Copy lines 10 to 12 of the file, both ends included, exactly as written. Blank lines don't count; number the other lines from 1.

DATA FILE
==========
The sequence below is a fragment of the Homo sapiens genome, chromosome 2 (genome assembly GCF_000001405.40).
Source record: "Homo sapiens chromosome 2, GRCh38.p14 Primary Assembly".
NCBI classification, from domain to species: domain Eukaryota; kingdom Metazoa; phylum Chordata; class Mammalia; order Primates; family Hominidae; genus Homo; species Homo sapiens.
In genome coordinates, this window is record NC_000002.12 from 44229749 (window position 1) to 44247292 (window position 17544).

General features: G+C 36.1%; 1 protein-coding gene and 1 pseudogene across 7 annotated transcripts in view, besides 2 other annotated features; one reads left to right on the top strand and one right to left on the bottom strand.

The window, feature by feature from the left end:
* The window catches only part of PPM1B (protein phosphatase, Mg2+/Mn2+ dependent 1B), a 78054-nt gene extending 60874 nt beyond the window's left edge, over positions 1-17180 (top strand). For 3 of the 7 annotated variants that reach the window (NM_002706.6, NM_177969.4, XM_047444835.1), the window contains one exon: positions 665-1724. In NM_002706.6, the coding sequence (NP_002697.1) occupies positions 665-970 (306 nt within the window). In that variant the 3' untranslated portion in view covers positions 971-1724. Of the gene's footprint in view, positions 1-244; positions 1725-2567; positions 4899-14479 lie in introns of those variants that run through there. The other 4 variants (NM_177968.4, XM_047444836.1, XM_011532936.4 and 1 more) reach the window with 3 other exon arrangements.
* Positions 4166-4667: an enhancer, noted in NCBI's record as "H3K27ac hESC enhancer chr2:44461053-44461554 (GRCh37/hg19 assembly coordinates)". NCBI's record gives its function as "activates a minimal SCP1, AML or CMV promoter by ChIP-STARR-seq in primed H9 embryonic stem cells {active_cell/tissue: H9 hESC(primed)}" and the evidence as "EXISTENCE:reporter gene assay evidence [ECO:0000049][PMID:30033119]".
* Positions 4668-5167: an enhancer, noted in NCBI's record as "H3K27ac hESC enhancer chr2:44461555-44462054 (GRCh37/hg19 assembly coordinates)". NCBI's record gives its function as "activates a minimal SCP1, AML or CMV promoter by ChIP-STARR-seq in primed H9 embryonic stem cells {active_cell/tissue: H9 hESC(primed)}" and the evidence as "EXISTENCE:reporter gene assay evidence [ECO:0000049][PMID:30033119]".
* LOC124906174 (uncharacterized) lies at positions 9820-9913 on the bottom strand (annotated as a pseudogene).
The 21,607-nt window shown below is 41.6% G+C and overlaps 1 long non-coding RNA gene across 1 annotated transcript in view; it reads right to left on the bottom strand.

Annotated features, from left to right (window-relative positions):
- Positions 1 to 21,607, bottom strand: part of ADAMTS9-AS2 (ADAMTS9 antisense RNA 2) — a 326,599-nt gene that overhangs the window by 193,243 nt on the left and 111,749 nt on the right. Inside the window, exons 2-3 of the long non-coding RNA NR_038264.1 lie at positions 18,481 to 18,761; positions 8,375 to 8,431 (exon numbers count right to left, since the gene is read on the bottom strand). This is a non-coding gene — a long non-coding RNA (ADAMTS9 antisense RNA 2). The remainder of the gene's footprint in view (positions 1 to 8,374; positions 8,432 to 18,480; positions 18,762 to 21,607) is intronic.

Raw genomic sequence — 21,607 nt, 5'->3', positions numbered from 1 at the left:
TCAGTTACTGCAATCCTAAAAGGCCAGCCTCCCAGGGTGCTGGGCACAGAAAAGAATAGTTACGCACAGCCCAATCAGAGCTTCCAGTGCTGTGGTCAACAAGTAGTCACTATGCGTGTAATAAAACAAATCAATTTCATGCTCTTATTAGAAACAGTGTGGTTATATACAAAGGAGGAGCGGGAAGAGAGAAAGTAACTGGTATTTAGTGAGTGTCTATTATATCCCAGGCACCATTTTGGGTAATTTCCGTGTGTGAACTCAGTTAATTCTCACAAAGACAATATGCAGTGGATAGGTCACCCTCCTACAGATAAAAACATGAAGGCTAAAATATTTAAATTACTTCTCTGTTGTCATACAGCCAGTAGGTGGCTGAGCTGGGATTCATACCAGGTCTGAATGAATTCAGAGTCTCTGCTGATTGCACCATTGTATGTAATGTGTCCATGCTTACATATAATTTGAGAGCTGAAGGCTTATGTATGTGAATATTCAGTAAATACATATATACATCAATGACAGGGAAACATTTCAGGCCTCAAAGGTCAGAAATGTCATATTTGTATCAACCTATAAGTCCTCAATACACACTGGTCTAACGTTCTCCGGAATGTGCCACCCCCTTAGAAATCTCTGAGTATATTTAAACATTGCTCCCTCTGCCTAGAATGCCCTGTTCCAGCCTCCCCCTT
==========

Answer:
* LOC124906174 (uncharacterized) lies at positions 9820-9913 on the bottom strand (annotated as a pseudogene).
The 21,607-nt window shown below is 41.6% G+C and overlaps 1 long non-coding RNA gene across 1 annotated transcript in view; it reads right to left on the bottom strand.

Annotated features, from left to right (window-relative positions):